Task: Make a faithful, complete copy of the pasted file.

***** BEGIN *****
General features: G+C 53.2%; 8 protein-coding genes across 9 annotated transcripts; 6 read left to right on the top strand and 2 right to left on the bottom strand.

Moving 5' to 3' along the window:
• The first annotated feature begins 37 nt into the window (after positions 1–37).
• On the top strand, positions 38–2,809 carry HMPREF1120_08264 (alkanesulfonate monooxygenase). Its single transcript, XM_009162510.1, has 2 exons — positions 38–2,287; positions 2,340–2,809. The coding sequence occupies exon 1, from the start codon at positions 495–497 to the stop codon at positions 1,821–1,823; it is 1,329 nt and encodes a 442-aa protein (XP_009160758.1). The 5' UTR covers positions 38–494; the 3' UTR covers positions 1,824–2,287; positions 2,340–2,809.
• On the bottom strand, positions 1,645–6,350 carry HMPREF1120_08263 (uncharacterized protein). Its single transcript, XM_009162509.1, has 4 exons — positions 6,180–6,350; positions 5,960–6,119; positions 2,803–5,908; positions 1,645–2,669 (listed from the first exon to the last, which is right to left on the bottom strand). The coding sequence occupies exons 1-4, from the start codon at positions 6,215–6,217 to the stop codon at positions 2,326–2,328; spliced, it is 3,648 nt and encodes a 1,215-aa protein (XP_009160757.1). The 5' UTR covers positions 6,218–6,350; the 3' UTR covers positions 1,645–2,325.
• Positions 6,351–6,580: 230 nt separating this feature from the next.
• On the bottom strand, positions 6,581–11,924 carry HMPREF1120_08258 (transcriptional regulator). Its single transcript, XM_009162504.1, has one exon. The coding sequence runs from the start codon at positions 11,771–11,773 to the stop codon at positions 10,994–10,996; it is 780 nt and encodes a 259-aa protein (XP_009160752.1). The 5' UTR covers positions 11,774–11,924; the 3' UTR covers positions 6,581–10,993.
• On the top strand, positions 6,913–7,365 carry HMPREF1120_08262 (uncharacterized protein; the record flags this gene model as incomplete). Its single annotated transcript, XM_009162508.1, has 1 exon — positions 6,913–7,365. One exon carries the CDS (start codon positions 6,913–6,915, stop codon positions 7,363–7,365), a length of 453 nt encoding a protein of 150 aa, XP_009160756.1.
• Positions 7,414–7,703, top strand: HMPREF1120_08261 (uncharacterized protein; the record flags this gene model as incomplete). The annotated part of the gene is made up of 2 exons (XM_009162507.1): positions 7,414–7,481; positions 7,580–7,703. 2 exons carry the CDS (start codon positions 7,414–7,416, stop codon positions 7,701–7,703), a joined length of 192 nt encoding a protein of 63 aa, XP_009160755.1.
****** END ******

General features: G+C 53.2%; 8 protein-coding genes across 9 annotated transcripts; 6 read left to right on the top strand and 2 right to left on the bottom strand.

Moving 5' to 3' along the window:
• The first annotated feature begins 37 nt into the window (after positions 1–37).
• On the top strand, positions 38–2,809 carry HMPREF1120_08264 (alkanesulfonate monooxygenase). Its single transcript, XM_009162510.1, has 2 exons — positions 38–2,287; positions 2,340–2,809. The coding sequence occupies exon 1, from the start codon at positions 495–497 to the stop codon at positions 1,821–1,823; it is 1,329 nt and encodes a 442-aa protein (XP_009160758.1). The 5' UTR covers positions 38–494; the 3' UTR covers positions 1,824–2,287; positions 2,340–2,809.
• On the bottom strand, positions 1,645–6,350 carry HMPREF1120_08263 (uncharacterized protein). Its single transcript, XM_009162509.1, has 4 exons — positions 6,180–6,350; positions 5,960–6,119; positions 2,803–5,908; positions 1,645–2,669 (listed from the first exon to the last, which is right to left on the bottom strand). The coding sequence occupies exons 1-4, from the start codon at positions 6,215–6,217 to the stop codon at positions 2,326–2,328; spliced, it is 3,648 nt and encodes a 1,215-aa protein (XP_009160757.1). The 5' UTR covers positions 6,218–6,350; the 3' UTR covers positions 1,645–2,325.
• Positions 6,351–6,580: 230 nt separating this feature from the next.
• On the bottom strand, positions 6,581–11,924 carry HMPREF1120_08258 (transcriptional regulator). Its single transcript, XM_009162504.1, has one exon. The coding sequence runs from the start codon at positions 11,771–11,773 to the stop codon at positions 10,994–10,996; it is 780 nt and encodes a 259-aa protein (XP_009160752.1). The 5' UTR covers positions 11,774–11,924; the 3' UTR covers positions 6,581–10,993.
• On the top strand, positions 6,913–7,365 carry HMPREF1120_08262 (uncharacterized protein; the record flags this gene model as incomplete). Its single annotated transcript, XM_009162508.1, has 1 exon — positions 6,913–7,365. One exon carries the CDS (start codon positions 6,913–6,915, stop codon positions 7,363–7,365), a length of 453 nt encoding a protein of 150 aa, XP_009160756.1.
• Positions 7,414–7,703, top strand: HMPREF1120_08261 (uncharacterized protein; the record flags this gene model as incomplete). The annotated part of the gene is made up of 2 exons (XM_009162507.1): positions 7,414–7,481; positions 7,580–7,703. 2 exons carry the CDS (start codon positions 7,414–7,416, stop codon positions 7,701–7,703), a joined length of 192 nt encoding a protein of 63 aa, XP_009160755.1.